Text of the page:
Although words like lymphocyte, lymph node, lymph, and lymphatic vessels are common in daily medical activities, Lymphology has always been considered as a sort of younger sister to Angiology or Phlebology. Also, apart from few pioneer physicians, it has never been investigated as a discreet, well identified area of research.

Therefore, the following “Dictionary” aims to be a sort of metaphorical “window” on the extensive and still poorly explored world of lymphatic diseases, as well as to provide some useful, basic information for a correct diagnosis of patients affected by lymphatic-lymph node disorders.

Questo “Dizionario” vuole, quindi, rappresentare una sorta di metaforica “finestra” sul vasto ed ancora poco inesplorato mondo della patologia linfatica e fornire utili elementi di conoscenza di base per una corretta diagnosi e gestione del paziente affetto da alterazioni del sistema linfatico-linfonoidale.


Typical manifestation of advanced stage chronic lymphedema. The term verrucosis refers to the macroscopic appearance of esophytic lesions, and it has nothing to do with more common dermatologic verrucoid pictures, which, in the majority of cases, are due to viruses (human papilloma virus). Also in lymphostatic verrucosis, skin hyperplasia is present, which, in this case, is caused by increased pressure of interstitial fluid in the derma, promoting the proliferation of epidermal basal layer cells through the compression of their intercellular joints. Lymphostatic verrucosis is often accompanied by lymph leak (lymphorrhea or lymphorrhagia).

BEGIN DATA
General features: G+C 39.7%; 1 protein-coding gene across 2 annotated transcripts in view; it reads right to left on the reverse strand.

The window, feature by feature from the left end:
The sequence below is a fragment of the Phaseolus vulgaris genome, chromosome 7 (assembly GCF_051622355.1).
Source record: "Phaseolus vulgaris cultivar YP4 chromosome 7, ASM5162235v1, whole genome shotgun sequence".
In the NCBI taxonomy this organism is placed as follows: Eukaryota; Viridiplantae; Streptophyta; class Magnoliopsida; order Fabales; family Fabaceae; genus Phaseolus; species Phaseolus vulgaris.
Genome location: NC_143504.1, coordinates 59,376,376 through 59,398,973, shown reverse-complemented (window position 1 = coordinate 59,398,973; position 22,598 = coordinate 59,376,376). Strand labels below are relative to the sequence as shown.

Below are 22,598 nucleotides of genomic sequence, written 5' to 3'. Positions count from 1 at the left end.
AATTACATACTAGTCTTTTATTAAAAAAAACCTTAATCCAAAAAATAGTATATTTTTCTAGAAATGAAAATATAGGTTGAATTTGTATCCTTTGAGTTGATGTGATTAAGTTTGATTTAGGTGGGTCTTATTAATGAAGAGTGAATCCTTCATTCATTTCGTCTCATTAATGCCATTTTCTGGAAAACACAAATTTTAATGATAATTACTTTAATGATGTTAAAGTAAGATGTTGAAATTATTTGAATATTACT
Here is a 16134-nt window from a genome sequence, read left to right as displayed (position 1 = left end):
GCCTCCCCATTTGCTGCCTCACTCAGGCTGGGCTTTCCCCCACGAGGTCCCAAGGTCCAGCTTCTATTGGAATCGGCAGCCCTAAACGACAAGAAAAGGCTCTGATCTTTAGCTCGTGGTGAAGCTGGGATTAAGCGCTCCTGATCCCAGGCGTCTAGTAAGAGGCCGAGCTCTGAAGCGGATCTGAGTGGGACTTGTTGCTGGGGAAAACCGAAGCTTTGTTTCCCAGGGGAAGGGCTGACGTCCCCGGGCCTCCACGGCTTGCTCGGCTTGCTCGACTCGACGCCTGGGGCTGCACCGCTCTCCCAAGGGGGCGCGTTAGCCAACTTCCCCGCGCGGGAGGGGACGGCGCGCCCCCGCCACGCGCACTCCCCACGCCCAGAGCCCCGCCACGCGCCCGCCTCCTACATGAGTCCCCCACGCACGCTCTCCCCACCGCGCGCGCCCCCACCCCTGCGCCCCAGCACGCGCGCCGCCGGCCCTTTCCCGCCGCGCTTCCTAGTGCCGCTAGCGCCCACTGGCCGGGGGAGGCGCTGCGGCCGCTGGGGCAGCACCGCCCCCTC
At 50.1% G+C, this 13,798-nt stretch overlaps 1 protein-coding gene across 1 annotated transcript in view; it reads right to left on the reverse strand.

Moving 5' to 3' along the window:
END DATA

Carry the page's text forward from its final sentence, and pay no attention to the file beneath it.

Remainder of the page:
Diagnostic imaging technique commonly used in lymphology. It features an interdigital injection of Technetium-99m (99mTc) labeled nanocolloids, which, being highly lymphotropic, are only drained through the lymphatic pathways. Then, with the acquisition of serial views from a gamma-camera, the anatomy of lymphatic, both superficial and deep, pathways can be outlined, and their drainage capacity assessed over time. With this simple, moderately invasive examination, requiring only an intradermal subcutaneous or deep injection of radioisotopic tracer, the extent of lymph stasis can be assessed, preferential drainage pathways and lymph node structures detected, and any other parameters defined, that may be useful to begin treatment, as well as for long-term follow-up of applied therapies.


Leak of lymph outside the body. It frequently occurs through surgical wounds, as a complication of lymphadenectomies or lesions of major lymphatic ducts. It may also occur in cases of acute or chronic lymphedemas, where the interstitial pressure increases so much as to make the lymph seep through the skin. Figure: Lymph leak in a case of acute lymphedema with lymphostatic verrucosis.


International scientific journal on lymphology, and the official journal of the International Society of Lymphology.


Lymph collection in a newly developed cavity. Depending on its anatomic localization and the presence of any associated lesions, some varying chylous component (lymph-chylocele) may also be observed. It is a common complication after lymphadenectomy, but it may also develop as a primary manifestation. Symptoms of lymphocele depend on its size and on whether it presses against surrounding tissues and structures. Lymphocele is treated by surgery with its radical resection associated with concurrent laser “sealing” of any lymphatic vessels, which could give origin to lymphorrhoea or even a recurrency.